In this study, we have identified the canonical Wnt/β-catenin pathway as a previously unrecognized yet critical regulator of osteoclastogenesis. β-Catenin protein is induced during the quiescence-to-proliferation switch of the osteoclast progenitors in response to M-CSF but downregulated during the proliferation-to-differentiation switch in response to RANKL (). Genetically, β-catenin deletion impairs osteoclast precursor proliferation, while β-catenin constitutive activation sustains precursor proliferation, both blocking osteoclast differentiation and causing osteopetrosis. In contrast, β-catenin dosage reduction by heterozygosity enhances osteoclast differentiation and causes osteoporosis. Biochemically, β-catenin activation by GSK3β inhibitors or a Wnt ligand attenuates osteoclastogenesis, whereas β-catenin suppression by a Wnt inhibitor or a PPARγ agonist stimulates osteoclastogenesis. Mechanistically, β-catenin activation promotes precursor proliferation by elevating GATA2 and Evi1 expression and blocks osteoclast differentiation by preventing c-Jun phosphorylation. Therefore, β-catenin exerts a biphasic regulation of osteoclastogenesis: its induction is required for M-CSF-mediated precursor proliferation, yet its degradation is required for RANKL-mediated osteoclast differentiation. Moreover, β-catenin controls osteoclast differentiation in a dosage-dependent manner: a minimum threshold of β-catenin is required for osteoclast progenitors to proliferate, yet above this threshold, β-catenin activation suppresses osteoclast differentiation, while β-catenin attenuation accelerates osteoclast differentiation.
In order to understand the full spectrum of β-catenin functions in osteoclastogenesis, it is essential to target the entire osteoclast lineage from osteoclast progenitors to mature osteoclasts. However, the intrinsic multipotent property of stem/progenitor cells renders it impossible to specifically target the osteoclast lineage. Therefore, by establishing a suite of genetic models using different cre drivers targeting different stages of osteoclastogenesis, we were able to extract the cell-autonomous regulation of osteoclastogenesis by β-catenin. The PPARγ-driven β-catenin models permit osteoclast progenitor targeting without the embryonic lethality seen in the Tie2-driven β-catenin models. Importantly, the bone phenotype in the PPARγ-driven β-catenin models was not due to any MSC or osteoblast targeting, because (i) the reported MSC-bKO mice were embryonic lethal (8
) while, in contrast, the PTbKO mice were viable; (ii) the reported osteoblast-bCA mice died a few days after weaning with a BV/TV ratio of 23% (11
) while, in contrast, the PTbCA mice lived for >12 months with a BV/TV ratio of >80%; (iii) osteoblast numbers and bone formation were largely unaltered in these mice. This strongly supports the notion that the bone phenotype in these mice was mainly the result of osteoclast-autonomous defects. Furthermore, although the Lyz-Cre- and Ctsk-cre-driven β-catenin models cannot target osteoclast progenitors, they permit more specific targeting to macrophage precursors and osteoclasts, respectively. The results, with Lyz-bCA and Ctsk-bCA mice exhibiting osteopetrosis while Lyz-bKO and Ctsk-bKO mice exhibited osteoporosis, confirmed that β-catenin constitutive activation inhibits osteoclastogenesis and β-catenin dosage reduction in the macrophage precursors stimulates osteoclastogenesis. However, Lyz-bKO and Ctsk-bKO mice did not reveal the critical requirement of β-catenin in the quiescence-to-proliferation switch of the osteoclast progenitors, which was uncovered in the PTbKO and Tie2-bKO mice. Therefore, these studies also highlight the inducible PPARγ-tTA-TRE-cre driver as a novel strategy for targeting osteoclast progenitors and the entire osteoclast lineage that is complementary to the existing cre drivers.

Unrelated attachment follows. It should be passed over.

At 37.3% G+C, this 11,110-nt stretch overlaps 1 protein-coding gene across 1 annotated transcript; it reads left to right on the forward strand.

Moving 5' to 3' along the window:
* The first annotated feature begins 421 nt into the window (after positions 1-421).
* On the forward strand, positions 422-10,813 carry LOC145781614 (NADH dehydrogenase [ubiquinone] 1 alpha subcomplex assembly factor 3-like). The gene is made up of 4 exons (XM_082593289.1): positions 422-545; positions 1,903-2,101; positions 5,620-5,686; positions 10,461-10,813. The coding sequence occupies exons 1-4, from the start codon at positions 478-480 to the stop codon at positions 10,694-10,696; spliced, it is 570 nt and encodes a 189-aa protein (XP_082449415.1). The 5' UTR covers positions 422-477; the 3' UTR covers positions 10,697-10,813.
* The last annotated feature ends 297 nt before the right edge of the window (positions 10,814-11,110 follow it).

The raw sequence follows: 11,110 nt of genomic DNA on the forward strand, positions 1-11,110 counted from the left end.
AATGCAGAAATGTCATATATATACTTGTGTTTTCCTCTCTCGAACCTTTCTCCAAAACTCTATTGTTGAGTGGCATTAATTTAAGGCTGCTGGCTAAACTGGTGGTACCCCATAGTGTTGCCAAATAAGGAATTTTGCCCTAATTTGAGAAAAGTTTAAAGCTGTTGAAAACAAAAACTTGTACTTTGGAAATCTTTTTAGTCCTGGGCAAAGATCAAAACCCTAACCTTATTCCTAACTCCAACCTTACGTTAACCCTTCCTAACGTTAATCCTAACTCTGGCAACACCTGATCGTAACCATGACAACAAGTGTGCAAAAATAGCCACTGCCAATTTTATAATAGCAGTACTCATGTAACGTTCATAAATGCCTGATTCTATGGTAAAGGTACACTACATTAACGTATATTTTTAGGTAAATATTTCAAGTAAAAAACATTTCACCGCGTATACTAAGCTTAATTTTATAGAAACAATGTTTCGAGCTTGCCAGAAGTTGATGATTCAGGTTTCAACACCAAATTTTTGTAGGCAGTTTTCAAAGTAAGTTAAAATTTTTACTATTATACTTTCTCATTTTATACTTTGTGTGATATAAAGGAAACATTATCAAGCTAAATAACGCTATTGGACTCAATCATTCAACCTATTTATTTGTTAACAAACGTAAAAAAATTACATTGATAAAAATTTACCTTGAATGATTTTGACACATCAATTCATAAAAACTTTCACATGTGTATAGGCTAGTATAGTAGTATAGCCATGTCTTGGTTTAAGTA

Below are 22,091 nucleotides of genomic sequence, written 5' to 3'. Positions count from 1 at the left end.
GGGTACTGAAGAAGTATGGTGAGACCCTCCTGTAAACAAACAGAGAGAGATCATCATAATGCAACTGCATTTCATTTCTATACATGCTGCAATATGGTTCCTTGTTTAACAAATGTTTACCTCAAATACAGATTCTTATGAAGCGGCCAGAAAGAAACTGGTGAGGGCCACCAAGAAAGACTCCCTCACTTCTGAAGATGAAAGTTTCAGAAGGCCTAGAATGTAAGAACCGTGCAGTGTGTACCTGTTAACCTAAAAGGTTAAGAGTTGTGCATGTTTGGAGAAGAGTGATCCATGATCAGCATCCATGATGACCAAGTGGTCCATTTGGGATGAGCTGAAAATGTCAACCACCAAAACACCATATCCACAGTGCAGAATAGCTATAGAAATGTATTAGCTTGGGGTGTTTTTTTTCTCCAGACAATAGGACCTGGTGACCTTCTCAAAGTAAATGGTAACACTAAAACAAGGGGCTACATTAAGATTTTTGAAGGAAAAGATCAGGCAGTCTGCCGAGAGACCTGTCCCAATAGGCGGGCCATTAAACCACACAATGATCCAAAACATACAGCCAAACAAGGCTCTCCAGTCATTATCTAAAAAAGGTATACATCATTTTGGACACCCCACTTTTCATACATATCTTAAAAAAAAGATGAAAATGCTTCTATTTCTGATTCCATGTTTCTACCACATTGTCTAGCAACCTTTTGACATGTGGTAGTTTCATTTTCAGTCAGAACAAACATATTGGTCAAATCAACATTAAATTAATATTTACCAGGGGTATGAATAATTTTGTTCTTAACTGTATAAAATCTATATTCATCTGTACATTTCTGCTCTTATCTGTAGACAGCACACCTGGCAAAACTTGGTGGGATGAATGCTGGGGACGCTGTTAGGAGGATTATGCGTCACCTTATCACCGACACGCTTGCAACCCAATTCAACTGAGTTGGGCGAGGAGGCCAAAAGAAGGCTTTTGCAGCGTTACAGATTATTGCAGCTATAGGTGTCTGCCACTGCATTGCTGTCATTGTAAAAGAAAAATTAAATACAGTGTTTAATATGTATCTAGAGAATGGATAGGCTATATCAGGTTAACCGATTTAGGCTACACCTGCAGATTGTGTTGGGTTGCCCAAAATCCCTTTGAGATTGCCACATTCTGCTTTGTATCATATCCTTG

Wnt activation is a promising therapeutic strategy for treating bone diseases based on its currently known bone formation-stimulating anabolic effects. For example, a neutralizing monoclonal antibody (Scl-Ab) against the Wnt antagonist sclerostin (sost), which is secreted specifically from osteocytes (27
), has been shown to markedly increase bone formation and reverse estrogen deficiency-induced bone loss (19
). Currently, Scl-Ab is being developed by Amgen as a new anabolic treatment for bone disorders, such as postmenopausal osteoporosis. Furthermore, a neutralizing monoclonal antibody (BHQ880) against the Wnt antagonist Dickkopf-1 (DKK-1), which is expressed predominantly in adult bone and upregulated in multiple myeloma (33
), has been shown to increase bone formation in murine models of human multiple myeloma and rheumatoid arthritis (9
). Currently, BHQ880 is being developed by Novartis as a new approach to promote bone formation and thereby inhibit tumor-induced osteolysis. Our findings provide strong evidence that Wnt activation also inhibits osteoclast differentiation and bone resorption, illuminating a previously unrecognized additional anticatabolic benefit. Consistent with this notion, in a recent first-in-humans study, a sclerostin monoclonal antibody (AMG 785) not only increased bone formation marker but also decreased bone resorption marker in a dose-dependent manner (24
). Therefore, bone-specific activators of Wnt/β-catenin signaling may promise an exciting new class of drugs that can more effectively prevent and treat skeletal fragility.
In summary, the discovery of novel roles of β-catenin in osteoclastogenesis in this study opens an exciting new path to future investigations of the ligands, receptors, signal transducers, and transcription factors that orchestrate the regulation of osteoclast physiology and pharmacology by the Wnt pathway.